In the last Kabbalah class our rabbi, Monty Eliasov, talked about the five levels of soul in Biblical Hebrew. The third level is the breath-soul. The soul of our breath, the breath of our soul.
Isn’t that interesting? I practice with my Buddhist community for years now, sitting in meditation and bringing my attention back to my breath, over and over again. In Hebrew terms I am connecting to my soul, again and again.
Whom would have thought that something so basic and simple as our breath is so profound and unique at the same time?
Connecting to our breath, and being inspired
My meditation has become more sacred now that I realize I am actually connecting to my soul. It is more than bringing my focus to the here and now. It is about listening to what my spirit is telling me in the quiet of the moment. It helps me to be inspired.
Did you know that spirit and soul are etymologically related? Spirit stems from the Latin “spiritus”, which actually means breath, soul. Just like the Hebrew Neshamah. The Romans must have learned with the Jews.
I always thought of inspiration as being full with the Spirit, being full with something outside myself. Now I understand inspiration is being full of me, of my breath, of my soul, of my spirit. My assignment in life is to connect to my breath, nourish my soul, and trust my own inspiration.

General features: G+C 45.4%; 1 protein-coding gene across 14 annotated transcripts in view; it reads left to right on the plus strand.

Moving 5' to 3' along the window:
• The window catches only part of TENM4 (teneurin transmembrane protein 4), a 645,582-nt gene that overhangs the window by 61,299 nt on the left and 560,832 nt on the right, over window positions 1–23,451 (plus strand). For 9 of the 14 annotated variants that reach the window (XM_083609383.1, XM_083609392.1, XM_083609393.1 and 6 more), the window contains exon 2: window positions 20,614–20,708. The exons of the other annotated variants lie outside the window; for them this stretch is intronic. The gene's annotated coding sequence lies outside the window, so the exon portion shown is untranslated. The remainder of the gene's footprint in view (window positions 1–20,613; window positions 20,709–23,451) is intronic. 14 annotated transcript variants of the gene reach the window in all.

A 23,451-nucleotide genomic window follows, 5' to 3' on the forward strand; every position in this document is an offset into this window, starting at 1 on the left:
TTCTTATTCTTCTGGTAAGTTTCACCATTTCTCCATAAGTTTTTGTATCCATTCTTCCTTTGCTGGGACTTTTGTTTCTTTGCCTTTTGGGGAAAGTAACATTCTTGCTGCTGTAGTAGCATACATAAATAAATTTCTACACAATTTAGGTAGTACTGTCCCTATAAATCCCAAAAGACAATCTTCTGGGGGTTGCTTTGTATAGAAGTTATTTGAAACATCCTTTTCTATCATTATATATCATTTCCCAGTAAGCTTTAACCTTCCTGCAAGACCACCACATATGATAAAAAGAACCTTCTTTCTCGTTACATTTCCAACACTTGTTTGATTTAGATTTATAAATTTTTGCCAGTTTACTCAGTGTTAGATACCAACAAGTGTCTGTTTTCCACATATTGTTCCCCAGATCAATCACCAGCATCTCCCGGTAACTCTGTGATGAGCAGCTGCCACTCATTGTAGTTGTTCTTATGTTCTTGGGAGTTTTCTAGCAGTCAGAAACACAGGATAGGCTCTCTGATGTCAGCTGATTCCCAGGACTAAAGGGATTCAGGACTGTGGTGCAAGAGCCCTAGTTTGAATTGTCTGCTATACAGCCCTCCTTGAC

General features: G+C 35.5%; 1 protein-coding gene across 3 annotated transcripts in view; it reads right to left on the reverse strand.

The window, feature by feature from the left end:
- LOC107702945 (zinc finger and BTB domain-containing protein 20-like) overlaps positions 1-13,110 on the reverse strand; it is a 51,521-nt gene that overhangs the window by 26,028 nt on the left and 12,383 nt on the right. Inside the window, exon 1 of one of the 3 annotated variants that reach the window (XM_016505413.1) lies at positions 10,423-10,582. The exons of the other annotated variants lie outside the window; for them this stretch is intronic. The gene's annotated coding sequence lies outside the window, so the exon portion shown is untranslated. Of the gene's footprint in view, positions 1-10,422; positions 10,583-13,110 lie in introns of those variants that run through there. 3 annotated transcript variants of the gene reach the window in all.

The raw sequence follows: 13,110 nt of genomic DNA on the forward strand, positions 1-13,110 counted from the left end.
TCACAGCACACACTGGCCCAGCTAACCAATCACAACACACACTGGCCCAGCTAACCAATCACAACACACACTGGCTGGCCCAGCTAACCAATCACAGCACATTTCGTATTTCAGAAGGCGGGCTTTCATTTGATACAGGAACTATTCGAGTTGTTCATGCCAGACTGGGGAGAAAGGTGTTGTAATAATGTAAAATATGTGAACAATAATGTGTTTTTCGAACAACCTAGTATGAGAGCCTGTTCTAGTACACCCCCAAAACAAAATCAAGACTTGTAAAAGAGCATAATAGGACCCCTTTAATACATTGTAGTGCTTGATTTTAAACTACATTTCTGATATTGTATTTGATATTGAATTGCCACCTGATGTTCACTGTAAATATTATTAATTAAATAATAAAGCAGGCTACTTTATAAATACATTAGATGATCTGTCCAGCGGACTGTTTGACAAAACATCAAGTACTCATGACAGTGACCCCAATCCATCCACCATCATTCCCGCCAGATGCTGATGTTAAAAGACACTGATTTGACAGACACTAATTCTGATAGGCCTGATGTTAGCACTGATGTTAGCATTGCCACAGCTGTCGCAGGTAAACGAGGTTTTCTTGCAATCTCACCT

Even as I sit here, I have no clue what to write next. I just sit, and feel my belly rise. And fall. And rise again. I put down my pen. I look out the window. I see the trees. I feel the sun, and bring my attention back to my breath. And whatever thoughts come up (and there are many, many!!) I label them as ‘thinking’ and bring my attention back to my breath. To my soul, my spirit. Till I feel inspired and know what to write again.
Bring your attention back to your breath, to your soul
Traffic, of course, provides a perfect opportunity to connect to your breath. Someone cuts me off. I startle. I get angry. I blame. I yell. ‘You idiot!’ I want to slash back. I catch myself. I drop the accusations and retaliations, and feel my breath. I feel it stuck in my chest. I feel it relax with my attention. My breath goes slower, deeper, and I notice how scared I was. The anger is just a cover up for my fear. I get that. Instead of blame, I need to comfort myself. ‘Gosh, sweetie, that was scary. You almost got hurt in a car accident. Thank goodness, you are safe.’ And instead of tailgating, I slow down, and pay attention to traffic.
It was just a little moment of disconnection with my soul. Let’s bring her back in.